Louis Delisle + Video


By Pierre Filion

Look not here for scientific objectivity look rather for the opportunity to discover a great man who has graced the game of lacrosse for the last sixty years with passion, efficiency and mostly with humility.

Make no mistake; Louis Delisle is my friend.

Tewenhni’tatshon (Two moon cycles at a time) was born on March 21st 1951 and was presented to the ‘’non-native world’’ as Louis Delisle. He attended a roman catholic elementary school in Caughnawaga (now known as Kahnawakwe) and was later intellectually carved by the Jesuits; later he graduated from McGill University with a teaching diploma and has been active in education since 1975 as a teacher, coach and school principal at Kahnawake’s Survival School where he now teaches Kanienkeha (what we call Mohawk).

He discovered the game of lacrosse as a child and started playing organized lacrosse at age 14 and quickly became an outstanding player in every age category where he starred always reconciling passion, dedication and respect for the game, its participants and its tradition.

He coached with intelligence, discipline and efficiency; his teams were always winners or close contenders because he had a special understanding of the game and of his players, a keen sense of evaluation of his opponents and, always, sharp theories on how ‘’we will win in the end’’…

He served the game as a volunteer and administrator ensuring that the Kahnawake teams, in every age category, had the human, financial and organizational resources to compete and honor the game each and every year. The question in Kahnawake, and in the lacrosse circles was not ‘’What has Louis Delisle done for the game’’; it was rather ‘’What has Louis not done for the game’’. He was and still is, everywhere and always, the heart and soul of the game.

Louis and I go back over fifty years; we have just about the same backgrounds; catholic elementary schools, Jesuit secondary education; we are both teachers and passionate about the game. He was a star player; I tried to tend nets; he was an outstanding coach; I stood behind benches; we both loved to teach the game and share knowledge; we both cared about the game in different areas and domains but we both understood that we owed the game more than it owed us.

Make no mistake; Tewenhni’tatson, somehow, is my brother.

My THINK LACROSSE colleague Rad Joseph and I recently had the privilege of conducting a ZOOM interview with Louis Delisle and the content can be seen ob www.thinklacrosse.ca in the video section.

Here are the questions we asked him:

  • Anthropologists and sociologists say that it takes a whole village to bring a boy to manhood; how was your village in this process?
  • When you were a 10-12 yearold boy how did you react towards the clear white supremacy within your history books when they described Aboriginals as ‘’sauvages’’, cruel, without culture?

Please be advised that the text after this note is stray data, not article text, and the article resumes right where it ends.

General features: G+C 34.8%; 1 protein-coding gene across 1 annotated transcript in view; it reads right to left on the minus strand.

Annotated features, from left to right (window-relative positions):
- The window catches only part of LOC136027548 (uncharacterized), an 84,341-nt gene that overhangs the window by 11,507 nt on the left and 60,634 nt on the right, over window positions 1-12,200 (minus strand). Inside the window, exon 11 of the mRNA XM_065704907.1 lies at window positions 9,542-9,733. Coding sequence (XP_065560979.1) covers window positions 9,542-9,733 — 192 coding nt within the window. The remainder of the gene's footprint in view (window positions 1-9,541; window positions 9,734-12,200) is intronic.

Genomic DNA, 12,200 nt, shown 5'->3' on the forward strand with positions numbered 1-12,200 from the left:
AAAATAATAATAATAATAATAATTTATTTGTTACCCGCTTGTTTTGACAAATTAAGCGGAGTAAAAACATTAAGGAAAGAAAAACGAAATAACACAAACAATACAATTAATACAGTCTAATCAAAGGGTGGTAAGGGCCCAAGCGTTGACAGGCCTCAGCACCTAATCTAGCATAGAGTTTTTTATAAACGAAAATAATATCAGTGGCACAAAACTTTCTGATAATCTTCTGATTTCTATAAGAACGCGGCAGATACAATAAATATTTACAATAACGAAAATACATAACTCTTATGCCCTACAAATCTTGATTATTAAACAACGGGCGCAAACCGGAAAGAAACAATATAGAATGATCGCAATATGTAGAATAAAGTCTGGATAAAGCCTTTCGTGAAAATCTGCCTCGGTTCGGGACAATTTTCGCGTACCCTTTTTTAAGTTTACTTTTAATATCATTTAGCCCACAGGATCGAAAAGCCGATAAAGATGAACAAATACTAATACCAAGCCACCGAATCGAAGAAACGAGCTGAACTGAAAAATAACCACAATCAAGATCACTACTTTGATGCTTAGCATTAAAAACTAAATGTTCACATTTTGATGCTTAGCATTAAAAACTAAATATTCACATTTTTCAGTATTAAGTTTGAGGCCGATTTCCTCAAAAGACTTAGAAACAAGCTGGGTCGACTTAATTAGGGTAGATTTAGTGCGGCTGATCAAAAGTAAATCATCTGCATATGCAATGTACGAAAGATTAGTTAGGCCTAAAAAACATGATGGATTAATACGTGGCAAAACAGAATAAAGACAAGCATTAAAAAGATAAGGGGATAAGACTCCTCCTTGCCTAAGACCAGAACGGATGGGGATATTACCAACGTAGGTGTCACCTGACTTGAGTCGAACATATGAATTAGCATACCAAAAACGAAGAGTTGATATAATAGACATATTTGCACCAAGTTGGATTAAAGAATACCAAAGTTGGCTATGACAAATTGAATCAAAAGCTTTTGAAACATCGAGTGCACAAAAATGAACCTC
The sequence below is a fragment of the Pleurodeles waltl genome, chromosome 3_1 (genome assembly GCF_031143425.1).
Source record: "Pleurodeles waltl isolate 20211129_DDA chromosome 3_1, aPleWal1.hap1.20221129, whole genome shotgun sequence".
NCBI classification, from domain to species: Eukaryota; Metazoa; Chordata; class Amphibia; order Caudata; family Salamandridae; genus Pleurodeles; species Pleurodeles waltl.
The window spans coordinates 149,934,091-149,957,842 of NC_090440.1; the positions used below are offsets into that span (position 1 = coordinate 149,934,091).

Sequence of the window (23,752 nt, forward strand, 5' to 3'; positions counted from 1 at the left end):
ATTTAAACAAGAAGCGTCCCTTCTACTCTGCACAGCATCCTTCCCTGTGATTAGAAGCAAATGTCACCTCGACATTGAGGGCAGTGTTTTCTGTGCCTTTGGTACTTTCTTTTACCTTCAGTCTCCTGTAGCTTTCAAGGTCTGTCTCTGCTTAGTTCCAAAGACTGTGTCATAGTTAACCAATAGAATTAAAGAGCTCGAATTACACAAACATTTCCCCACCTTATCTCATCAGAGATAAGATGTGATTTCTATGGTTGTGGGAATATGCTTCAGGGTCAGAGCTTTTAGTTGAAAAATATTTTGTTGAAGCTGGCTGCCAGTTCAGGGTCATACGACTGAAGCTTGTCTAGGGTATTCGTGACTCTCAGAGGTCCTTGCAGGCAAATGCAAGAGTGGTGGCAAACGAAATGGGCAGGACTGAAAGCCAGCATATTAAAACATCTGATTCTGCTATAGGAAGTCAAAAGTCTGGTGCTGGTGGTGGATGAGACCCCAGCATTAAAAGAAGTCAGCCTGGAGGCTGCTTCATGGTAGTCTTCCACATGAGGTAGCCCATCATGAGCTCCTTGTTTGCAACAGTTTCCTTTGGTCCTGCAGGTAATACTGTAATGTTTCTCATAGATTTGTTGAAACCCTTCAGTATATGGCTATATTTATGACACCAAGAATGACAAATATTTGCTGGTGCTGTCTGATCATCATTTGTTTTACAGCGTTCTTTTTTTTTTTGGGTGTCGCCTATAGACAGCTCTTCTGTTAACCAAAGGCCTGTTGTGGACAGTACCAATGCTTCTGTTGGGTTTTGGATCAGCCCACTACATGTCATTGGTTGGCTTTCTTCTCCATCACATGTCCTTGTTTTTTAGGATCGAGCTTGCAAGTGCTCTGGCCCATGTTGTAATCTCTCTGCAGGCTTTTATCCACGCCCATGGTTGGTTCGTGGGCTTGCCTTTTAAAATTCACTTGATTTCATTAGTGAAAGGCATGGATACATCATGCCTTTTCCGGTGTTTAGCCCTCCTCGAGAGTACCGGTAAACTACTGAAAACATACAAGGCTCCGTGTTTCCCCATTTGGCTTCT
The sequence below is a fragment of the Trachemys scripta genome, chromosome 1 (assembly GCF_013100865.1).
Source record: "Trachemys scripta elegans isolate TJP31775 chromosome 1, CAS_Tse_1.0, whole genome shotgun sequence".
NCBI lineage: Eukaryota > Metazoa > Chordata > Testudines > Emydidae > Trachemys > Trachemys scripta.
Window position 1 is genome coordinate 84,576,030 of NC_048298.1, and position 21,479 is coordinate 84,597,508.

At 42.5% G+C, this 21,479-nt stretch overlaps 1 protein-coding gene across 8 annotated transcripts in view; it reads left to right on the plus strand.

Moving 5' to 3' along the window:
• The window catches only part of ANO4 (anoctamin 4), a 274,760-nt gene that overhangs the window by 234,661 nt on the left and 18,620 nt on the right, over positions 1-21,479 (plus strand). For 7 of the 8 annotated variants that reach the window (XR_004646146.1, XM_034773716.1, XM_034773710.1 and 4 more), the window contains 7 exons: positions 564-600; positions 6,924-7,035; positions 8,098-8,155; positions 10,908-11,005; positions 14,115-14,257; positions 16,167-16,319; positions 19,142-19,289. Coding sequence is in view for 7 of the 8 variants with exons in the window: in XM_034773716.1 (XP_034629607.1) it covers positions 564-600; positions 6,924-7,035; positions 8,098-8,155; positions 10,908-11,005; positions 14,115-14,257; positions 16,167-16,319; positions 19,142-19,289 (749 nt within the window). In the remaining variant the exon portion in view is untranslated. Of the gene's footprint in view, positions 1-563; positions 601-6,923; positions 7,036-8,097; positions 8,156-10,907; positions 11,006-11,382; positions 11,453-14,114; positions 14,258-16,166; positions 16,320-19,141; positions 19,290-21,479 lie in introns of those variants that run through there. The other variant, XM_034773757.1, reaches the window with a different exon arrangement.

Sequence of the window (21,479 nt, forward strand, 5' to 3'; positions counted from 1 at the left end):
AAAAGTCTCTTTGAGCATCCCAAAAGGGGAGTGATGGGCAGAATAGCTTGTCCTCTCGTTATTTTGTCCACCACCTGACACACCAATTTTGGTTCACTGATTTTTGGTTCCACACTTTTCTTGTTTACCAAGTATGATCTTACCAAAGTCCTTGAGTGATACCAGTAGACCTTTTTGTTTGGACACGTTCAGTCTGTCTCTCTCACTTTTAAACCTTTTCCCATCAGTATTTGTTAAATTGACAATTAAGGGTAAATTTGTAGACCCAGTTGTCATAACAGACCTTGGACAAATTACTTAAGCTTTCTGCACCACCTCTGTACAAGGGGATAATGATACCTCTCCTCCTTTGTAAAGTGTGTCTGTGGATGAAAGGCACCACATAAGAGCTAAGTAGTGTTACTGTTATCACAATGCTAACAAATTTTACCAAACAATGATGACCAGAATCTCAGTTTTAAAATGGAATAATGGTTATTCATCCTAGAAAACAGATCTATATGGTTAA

• What is the effect on a young boy not to be called by his Aboriginal name? We have always called you Louis Delisle, yet this is not your name…
  • When did you start becoming a teacher of Aboriginal culture and language and what lead you within that path?
  • Losing in lacrosse; does it have the same meaning as it does for white players
  • As a coach and educator how did you react towards repressive or extra tolerant officials; in one case “they’’ were over penalizing your players (the ‘’justification was ‘’to educate you’’) and in the other case ‘’they’’ were overly protective and called very little against you (the justification was to balance out unfairness towards Aboriginals)?
  • I have never heard you bring up ‘’race issues’’ in the more than 50 years I have known you. Yet there were so many incidents that were ‘’racially charged’’ against your teams or players. You never seemed to point the finger. Why was that
  • How do you deal with ‘’legitimate ignorance’’ from people who show very little sensitivity. Or who make mistakes after mistakes…
  • Why has the Aboriginal movement (based on land claims, language, culture, autonomy) not ‘’hooked up’’ with the ‘’Quebec movement’’ which stresses many of the same ideals, concerns and goals?
  • Many in Québec feel the French language is doomed; how do you look at your work with the Aboriginal language that you teach now?
  • What are the political challenges for the Aboriginal narrative (for lacrosse) resting upon the existence of a Creator…within a secular city and where science challenges the existence of a lone Creator?
  • In comparison to the land claims quests what gains have been accomplished with the declaration related to non cesseeded lands upon which the ‘’white civil society’’ now sits and rules?
  • What type of warrior are you Louis?
  • How would you want to be remembered for your contribution to the game and to your people?

Enjoy the video on www.thinklacrosse.ca